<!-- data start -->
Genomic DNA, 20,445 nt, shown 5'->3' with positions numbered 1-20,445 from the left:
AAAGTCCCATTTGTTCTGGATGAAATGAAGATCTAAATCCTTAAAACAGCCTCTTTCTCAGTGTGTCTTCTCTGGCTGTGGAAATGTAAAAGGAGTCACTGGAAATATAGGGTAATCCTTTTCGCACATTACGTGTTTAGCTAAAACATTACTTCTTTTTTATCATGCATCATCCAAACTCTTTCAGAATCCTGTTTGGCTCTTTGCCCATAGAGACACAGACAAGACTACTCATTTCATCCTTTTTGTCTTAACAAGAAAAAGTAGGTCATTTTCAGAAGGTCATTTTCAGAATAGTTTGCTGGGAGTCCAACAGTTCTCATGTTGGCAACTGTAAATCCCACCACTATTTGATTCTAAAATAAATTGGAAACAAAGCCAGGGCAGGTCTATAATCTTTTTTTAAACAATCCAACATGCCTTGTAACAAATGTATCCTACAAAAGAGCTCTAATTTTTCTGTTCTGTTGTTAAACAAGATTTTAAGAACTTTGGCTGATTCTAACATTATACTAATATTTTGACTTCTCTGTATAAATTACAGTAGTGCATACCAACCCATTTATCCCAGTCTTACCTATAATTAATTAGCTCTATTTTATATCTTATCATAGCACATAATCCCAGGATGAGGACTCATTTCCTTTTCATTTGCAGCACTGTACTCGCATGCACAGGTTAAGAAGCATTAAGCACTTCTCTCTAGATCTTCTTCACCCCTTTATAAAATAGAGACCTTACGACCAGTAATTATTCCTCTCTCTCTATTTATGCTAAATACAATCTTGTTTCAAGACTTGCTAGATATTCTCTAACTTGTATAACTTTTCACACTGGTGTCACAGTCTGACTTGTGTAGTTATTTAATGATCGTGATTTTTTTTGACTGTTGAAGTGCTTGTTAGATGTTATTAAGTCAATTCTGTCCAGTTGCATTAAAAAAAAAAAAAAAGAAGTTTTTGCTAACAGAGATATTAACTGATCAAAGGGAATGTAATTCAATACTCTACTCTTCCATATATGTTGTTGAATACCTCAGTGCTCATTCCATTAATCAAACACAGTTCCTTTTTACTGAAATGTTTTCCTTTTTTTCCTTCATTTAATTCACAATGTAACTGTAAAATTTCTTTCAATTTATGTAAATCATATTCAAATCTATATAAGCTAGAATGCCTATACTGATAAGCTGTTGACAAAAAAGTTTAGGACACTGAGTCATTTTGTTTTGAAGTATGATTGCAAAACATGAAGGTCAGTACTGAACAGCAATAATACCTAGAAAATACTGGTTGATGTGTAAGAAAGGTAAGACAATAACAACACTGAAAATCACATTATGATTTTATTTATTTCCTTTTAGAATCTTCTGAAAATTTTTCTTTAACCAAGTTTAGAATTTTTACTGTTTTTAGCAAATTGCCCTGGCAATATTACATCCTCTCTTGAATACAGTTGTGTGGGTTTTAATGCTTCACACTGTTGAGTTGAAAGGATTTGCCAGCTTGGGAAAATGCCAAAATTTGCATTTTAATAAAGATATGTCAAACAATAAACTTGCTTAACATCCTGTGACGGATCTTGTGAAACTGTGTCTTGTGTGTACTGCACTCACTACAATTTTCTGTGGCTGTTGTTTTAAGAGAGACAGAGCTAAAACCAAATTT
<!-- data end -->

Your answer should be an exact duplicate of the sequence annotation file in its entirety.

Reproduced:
Genomic DNA, 20,445 nt, shown 5'->3' with positions numbered 1-20,445 from the left:
AAAGTCCCATTTGTTCTGGATGAAATGAAGATCTAAATCCTTAAAACAGCCTCTTTCTCAGTGTGTCTTCTCTGGCTGTGGAAATGTAAAAGGAGTCACTGGAAATATAGGGTAATCCTTTTCGCACATTACGTGTTTAGCTAAAACATTACTTCTTTTTTATCATGCATCATCCAAACTCTTTCAGAATCCTGTTTGGCTCTTTGCCCATAGAGACACAGACAAGACTACTCATTTCATCCTTTTTGTCTTAACAAGAAAAAGTAGGTCATTTTCAGAAGGTCATTTTCAGAATAGTTTGCTGGGAGTCCAACAGTTCTCATGTTGGCAACTGTAAATCCCACCACTATTTGATTCTAAAATAAATTGGAAACAAAGCCAGGGCAGGTCTATAATCTTTTTTTAAACAATCCAACATGCCTTGTAACAAATGTATCCTACAAAAGAGCTCTAATTTTTCTGTTCTGTTGTTAAACAAGATTTTAAGAACTTTGGCTGATTCTAACATTATACTAATATTTTGACTTCTCTGTATAAATTACAGTAGTGCATACCAACCCATTTATCCCAGTCTTACCTATAATTAATTAGCTCTATTTTATATCTTATCATAGCACATAATCCCAGGATGAGGACTCATTTCCTTTTCATTTGCAGCACTGTACTCGCATGCACAGGTTAAGAAGCATTAAGCACTTCTCTCTAGATCTTCTTCACCCCTTTATAAAATAGAGACCTTACGACCAGTAATTATTCCTCTCTCTCTATTTATGCTAAATACAATCTTGTTTCAAGACTTGCTAGATATTCTCTAACTTGTATAACTTTTCACACTGGTGTCACAGTCTGACTTGTGTAGTTATTTAATGATCGTGATTTTTTTTGACTGTTGAAGTGCTTGTTAGATGTTATTAAGTCAATTCTGTCCAGTTGCATTAAAAAAAAAAAAAAAGAAGTTTTTGCTAACAGAGATATTAACTGATCAAAGGGAATGTAATTCAATACTCTACTCTTCCATATATGTTGTTGAATACCTCAGTGCTCATTCCATTAATCAAACACAGTTCCTTTTTACTGAAATGTTTTCCTTTTTTTCCTTCATTTAATTCACAATGTAACTGTAAAATTTCTTTCAATTTATGTAAATCATATTCAAATCTATATAAGCTAGAATGCCTATACTGATAAGCTGTTGACAAAAAAGTTTAGGACACTGAGTCATTTTGTTTTGAAGTATGATTGCAAAACATGAAGGTCAGTACTGAACAGCAATAATACCTAGAAAATACTGGTTGATGTGTAAGAAAGGTAAGACAATAACAACACTGAAAATCACATTATGATTTTATTTATTTCCTTTTAGAATCTTCTGAAAATTTTTCTTTAACCAAGTTTAGAATTTTTACTGTTTTTAGCAAATTGCCCTGGCAATATTACATCCTCTCTTGAATACAGTTGTGTGGGTTTTAATGCTTCACACTGTTGAGTTGAAAGGATTTGCCAGCTTGGGAAAATGCCAAAATTTGCATTTTAATAAAGATATGTCAAACAATAAACTTGCTTAACATCCTGTGACGGATCTTGTGAAACTGTGTCTTGTGTGTACTGCACTCACTACAATTTTCTGTGGCTGTTGTTTTAAGAGAGACAGAGCTAAAACCAAATTT